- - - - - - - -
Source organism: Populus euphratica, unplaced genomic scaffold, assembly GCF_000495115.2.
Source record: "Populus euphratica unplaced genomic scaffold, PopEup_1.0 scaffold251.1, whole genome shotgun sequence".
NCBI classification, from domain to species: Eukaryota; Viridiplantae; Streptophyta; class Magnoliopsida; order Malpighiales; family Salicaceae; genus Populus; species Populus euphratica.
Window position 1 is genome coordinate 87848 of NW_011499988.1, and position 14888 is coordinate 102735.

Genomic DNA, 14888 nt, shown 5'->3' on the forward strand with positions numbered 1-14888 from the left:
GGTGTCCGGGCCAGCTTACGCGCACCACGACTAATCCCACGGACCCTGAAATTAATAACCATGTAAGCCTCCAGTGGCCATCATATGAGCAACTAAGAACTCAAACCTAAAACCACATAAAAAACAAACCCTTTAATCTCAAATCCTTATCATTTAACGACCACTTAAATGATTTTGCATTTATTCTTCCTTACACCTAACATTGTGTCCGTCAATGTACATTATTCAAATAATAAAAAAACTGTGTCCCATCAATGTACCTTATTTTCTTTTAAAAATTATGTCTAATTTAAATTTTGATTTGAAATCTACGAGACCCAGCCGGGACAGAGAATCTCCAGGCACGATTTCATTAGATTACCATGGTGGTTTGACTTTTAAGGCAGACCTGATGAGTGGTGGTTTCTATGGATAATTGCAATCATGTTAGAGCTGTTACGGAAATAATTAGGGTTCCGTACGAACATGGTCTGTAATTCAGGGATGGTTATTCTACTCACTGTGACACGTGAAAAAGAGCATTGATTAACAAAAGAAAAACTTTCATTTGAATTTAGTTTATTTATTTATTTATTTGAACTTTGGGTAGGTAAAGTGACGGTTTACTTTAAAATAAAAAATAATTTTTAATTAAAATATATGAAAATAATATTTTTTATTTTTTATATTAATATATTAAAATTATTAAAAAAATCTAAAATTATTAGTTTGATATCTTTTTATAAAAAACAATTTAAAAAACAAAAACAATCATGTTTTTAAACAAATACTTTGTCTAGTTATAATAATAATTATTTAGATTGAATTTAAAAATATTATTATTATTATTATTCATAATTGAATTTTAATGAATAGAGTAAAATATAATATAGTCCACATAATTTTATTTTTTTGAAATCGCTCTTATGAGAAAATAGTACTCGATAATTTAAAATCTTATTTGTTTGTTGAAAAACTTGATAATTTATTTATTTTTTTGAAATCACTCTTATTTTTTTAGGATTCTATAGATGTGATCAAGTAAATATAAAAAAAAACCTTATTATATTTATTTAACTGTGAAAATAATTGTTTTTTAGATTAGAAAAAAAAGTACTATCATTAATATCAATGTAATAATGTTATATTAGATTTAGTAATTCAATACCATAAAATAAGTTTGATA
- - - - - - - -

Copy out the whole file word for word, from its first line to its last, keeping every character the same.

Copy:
Source organism: Populus euphratica, unplaced genomic scaffold, assembly GCF_000495115.2.
Source record: "Populus euphratica unplaced genomic scaffold, PopEup_1.0 scaffold251.1, whole genome shotgun sequence".
NCBI classification, from domain to species: Eukaryota; Viridiplantae; Streptophyta; class Magnoliopsida; order Malpighiales; family Salicaceae; genus Populus; species Populus euphratica.
Window position 1 is genome coordinate 87848 of NW_011499988.1, and position 14888 is coordinate 102735.

Genomic DNA, 14888 nt, shown 5'->3' on the forward strand with positions numbered 1-14888 from the left:
GGTGTCCGGGCCAGCTTACGCGCACCACGACTAATCCCACGGACCCTGAAATTAATAACCATGTAAGCCTCCAGTGGCCATCATATGAGCAACTAAGAACTCAAACCTAAAACCACATAAAAAACAAACCCTTTAATCTCAAATCCTTATCATTTAACGACCACTTAAATGATTTTGCATTTATTCTTCCTTACACCTAACATTGTGTCCGTCAATGTACATTATTCAAATAATAAAAAAACTGTGTCCCATCAATGTACCTTATTTTCTTTTAAAAATTATGTCTAATTTAAATTTTGATTTGAAATCTACGAGACCCAGCCGGGACAGAGAATCTCCAGGCACGATTTCATTAGATTACCATGGTGGTTTGACTTTTAAGGCAGACCTGATGAGTGGTGGTTTCTATGGATAATTGCAATCATGTTAGAGCTGTTACGGAAATAATTAGGGTTCCGTACGAACATGGTCTGTAATTCAGGGATGGTTATTCTACTCACTGTGACACGTGAAAAAGAGCATTGATTAACAAAAGAAAAACTTTCATTTGAATTTAGTTTATTTATTTATTTATTTGAACTTTGGGTAGGTAAAGTGACGGTTTACTTTAAAATAAAAAATAATTTTTAATTAAAATATATGAAAATAATATTTTTTATTTTTTATATTAATATATTAAAATTATTAAAAAAATCTAAAATTATTAGTTTGATATCTTTTTATAAAAAACAATTTAAAAAACAAAAACAATCATGTTTTTAAACAAATACTTTGTCTAGTTATAATAATAATTATTTAGATTGAATTTAAAAATATTATTATTATTATTATTCATAATTGAATTTTAATGAATAGAGTAAAATATAATATAGTCCACATAATTTTATTTTTTTGAAATCGCTCTTATGAGAAAATAGTACTCGATAATTTAAAATCTTATTTGTTTGTTGAAAAACTTGATAATTTATTTATTTTTTTGAAATCACTCTTATTTTTTTAGGATTCTATAGATGTGATCAAGTAAATATAAAAAAAAACCTTATTATATTTATTTAACTGTGAAAATAATTGTTTTTTAGATTAGAAAAAAAAGTACTATCATTAATATCAATGTAATAATGTTATATTAGATTTAGTAATTCAATACCATAAAATAAGTTTGATA